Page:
I appreciate this article by Debra Small for many reasons (and not primarily because I am quoted in it).
The main reason that I find it useful and insightful is that Small calls for a reframing & refocusing of the movement to end ‘mass incarceration’ toward one that seeks to end ‘mass criminalization.’ This is something that I have started to do myself particularly in the past couple of years. For example, I recently facilitated a workshop about the criminalization of black girls that sought to address the myriad ways that black girls are funneled through the criminal punishment system (not limited to their incarceration).
These two sections of Small’s article particularly resonated with me:
For me, the problem is in framing the issue as dismantling ‘mass incarceration.’ There’s no disputing that the U.S. incarceration rate is a human rights disaster. We have the highest incarceration rate in the world, except for the island nation of Seychelles. It has become an international embarrassment for the U.S., in much the same way that legal racial segregation was in the 1950s and ‘60s. African Americans learned the hard way that dismantling legal segregation and discrimination was not the same as dismantling racism and the institutions that support it — politically, socially and economically. Similarly, ending the ‘war on drugs’ will not significantly change the circumstances of communities that have been historically victimized by racially biased drug law enforcement. The frame of ending mass incarceration is great for educating people about the consequences of the war on drugs, but the frame we should use to guide policy reform is ending mass criminalization.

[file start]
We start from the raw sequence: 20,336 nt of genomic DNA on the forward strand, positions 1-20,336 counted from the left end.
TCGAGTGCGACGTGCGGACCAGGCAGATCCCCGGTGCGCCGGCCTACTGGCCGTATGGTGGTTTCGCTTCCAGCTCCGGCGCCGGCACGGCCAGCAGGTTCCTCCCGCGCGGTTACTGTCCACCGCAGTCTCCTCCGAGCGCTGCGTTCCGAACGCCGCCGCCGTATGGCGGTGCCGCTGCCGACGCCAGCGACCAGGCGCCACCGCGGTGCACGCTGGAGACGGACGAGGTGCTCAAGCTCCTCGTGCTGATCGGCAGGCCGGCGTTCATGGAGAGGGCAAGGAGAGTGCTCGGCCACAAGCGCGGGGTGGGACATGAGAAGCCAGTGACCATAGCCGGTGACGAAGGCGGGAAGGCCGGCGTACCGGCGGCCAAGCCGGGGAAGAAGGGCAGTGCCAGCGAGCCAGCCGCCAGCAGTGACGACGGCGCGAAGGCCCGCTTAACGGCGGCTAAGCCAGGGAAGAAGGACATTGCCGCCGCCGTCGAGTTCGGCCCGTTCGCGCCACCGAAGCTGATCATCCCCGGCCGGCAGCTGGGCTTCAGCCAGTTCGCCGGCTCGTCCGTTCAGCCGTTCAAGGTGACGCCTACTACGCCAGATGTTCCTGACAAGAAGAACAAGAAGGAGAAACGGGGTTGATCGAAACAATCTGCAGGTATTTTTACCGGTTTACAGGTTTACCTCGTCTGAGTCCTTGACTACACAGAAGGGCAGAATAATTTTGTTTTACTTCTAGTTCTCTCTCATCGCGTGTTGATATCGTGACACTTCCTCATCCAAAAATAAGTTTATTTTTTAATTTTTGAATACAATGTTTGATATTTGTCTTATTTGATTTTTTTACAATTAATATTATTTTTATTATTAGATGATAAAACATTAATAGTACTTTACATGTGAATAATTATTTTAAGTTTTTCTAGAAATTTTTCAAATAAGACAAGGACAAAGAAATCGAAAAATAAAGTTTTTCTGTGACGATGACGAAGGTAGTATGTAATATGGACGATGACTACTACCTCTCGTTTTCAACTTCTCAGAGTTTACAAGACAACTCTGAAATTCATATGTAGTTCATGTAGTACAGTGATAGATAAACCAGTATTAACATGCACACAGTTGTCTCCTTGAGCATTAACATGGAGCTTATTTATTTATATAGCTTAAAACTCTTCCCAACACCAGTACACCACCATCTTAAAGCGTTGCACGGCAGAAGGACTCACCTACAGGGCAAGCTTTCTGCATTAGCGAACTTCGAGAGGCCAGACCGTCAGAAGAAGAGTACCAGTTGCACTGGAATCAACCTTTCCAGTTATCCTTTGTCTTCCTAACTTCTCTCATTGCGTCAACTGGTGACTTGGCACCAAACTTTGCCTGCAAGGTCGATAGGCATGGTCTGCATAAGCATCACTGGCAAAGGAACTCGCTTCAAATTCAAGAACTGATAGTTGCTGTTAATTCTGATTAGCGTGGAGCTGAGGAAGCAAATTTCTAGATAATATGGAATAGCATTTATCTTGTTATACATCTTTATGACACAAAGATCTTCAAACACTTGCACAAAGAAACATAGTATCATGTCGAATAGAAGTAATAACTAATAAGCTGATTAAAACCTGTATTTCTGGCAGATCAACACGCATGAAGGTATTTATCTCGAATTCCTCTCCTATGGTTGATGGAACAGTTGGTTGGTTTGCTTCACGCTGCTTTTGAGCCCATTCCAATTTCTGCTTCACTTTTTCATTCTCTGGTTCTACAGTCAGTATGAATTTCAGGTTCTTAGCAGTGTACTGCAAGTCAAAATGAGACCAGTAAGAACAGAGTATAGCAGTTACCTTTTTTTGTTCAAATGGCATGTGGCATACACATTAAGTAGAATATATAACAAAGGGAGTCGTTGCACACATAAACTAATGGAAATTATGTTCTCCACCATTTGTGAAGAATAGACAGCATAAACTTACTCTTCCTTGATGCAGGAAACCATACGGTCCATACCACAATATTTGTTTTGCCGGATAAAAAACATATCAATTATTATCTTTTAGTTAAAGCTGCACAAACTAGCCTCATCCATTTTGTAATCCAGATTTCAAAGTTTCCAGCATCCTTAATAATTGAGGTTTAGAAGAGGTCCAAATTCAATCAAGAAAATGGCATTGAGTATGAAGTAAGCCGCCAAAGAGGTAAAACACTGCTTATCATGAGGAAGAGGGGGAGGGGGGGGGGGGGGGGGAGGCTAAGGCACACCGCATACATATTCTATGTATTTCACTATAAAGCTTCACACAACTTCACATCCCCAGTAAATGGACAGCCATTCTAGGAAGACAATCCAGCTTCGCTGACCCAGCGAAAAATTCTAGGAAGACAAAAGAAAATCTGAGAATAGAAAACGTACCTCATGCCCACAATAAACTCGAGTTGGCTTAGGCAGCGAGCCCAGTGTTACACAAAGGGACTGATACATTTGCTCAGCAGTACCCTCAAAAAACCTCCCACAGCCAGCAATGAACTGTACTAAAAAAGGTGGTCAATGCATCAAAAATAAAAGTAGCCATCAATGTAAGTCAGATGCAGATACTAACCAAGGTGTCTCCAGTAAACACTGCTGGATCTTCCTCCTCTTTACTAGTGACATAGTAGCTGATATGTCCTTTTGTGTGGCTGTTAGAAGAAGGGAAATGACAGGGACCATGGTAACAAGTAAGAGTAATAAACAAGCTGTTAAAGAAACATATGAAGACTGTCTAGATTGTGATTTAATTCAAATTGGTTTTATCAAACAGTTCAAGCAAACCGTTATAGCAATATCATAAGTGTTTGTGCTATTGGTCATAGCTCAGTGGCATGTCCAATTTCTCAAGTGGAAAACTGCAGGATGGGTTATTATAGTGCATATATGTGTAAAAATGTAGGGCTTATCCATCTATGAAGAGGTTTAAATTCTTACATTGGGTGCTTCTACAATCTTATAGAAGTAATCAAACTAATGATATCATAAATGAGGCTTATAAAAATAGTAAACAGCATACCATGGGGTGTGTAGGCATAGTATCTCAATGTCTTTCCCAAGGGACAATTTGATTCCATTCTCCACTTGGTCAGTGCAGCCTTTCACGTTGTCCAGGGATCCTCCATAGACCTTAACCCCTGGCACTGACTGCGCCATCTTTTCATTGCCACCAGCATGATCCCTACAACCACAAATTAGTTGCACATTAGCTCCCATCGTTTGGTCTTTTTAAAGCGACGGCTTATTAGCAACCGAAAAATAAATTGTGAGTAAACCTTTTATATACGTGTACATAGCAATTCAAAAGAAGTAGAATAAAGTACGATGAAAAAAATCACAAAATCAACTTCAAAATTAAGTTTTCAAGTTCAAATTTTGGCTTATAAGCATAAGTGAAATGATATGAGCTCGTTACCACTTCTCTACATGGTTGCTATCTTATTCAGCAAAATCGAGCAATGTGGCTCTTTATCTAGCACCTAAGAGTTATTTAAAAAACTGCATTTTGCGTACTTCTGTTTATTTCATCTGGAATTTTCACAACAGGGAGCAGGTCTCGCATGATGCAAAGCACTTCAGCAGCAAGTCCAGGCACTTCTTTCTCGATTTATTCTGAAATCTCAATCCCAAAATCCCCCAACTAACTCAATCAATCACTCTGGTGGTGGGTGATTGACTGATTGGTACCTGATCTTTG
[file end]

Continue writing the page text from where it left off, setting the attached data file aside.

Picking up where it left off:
Mass incarceration is one outcome of the culture of criminalization. Criminalization includes the expansion of law enforcement and the surveillance state to a broad range of activities and settings: zero tolerance policies in schools that steer children into the criminal justice system; welfare policies that punish poor mothers and force them to work outside of the home; employment practices that require workers to compromise their basic civil liberties as a prerequisite for a job; immigration policies that stigmatize and humiliate people while making it difficult for them to access essential services like health care and housing. These and similar practices too numerous to list fall under the rubric of criminalization.
The whole article is worth your time and consideration. Read it here. When folks are discussing ‘reform,’ we don’t all mean the same thing. I’ll be writing more about this new era of ‘reform’ in the coming weeks and months.